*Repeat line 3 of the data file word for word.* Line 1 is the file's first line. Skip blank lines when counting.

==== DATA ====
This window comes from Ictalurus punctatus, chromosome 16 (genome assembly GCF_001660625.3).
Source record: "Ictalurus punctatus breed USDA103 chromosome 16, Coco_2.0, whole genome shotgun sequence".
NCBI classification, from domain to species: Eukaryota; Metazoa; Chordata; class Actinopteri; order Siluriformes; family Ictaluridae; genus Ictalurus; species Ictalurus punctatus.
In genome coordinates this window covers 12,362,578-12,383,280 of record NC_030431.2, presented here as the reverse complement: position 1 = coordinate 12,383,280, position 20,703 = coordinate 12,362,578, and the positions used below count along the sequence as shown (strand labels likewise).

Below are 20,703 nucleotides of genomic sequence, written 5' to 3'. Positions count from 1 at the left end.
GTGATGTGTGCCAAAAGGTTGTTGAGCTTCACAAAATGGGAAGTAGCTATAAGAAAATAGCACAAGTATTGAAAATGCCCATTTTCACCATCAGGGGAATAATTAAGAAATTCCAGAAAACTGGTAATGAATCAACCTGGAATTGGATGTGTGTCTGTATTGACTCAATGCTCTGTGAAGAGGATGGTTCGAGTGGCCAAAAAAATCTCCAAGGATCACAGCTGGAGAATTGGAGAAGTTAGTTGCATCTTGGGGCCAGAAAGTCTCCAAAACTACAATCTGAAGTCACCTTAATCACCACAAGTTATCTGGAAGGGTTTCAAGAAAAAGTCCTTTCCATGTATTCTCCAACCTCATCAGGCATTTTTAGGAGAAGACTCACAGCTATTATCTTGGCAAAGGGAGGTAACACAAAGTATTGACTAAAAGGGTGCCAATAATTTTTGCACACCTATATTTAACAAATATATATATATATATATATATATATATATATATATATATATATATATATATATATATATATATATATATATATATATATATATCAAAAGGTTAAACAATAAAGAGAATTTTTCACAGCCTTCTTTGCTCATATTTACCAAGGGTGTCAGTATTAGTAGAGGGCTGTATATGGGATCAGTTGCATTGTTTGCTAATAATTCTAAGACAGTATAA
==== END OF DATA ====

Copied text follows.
NCBI classification, from domain to species: Eukaryota; Metazoa; Chordata; class Actinopteri; order Siluriformes; family Ictaluridae; genus Ictalurus; species Ictalurus punctatus.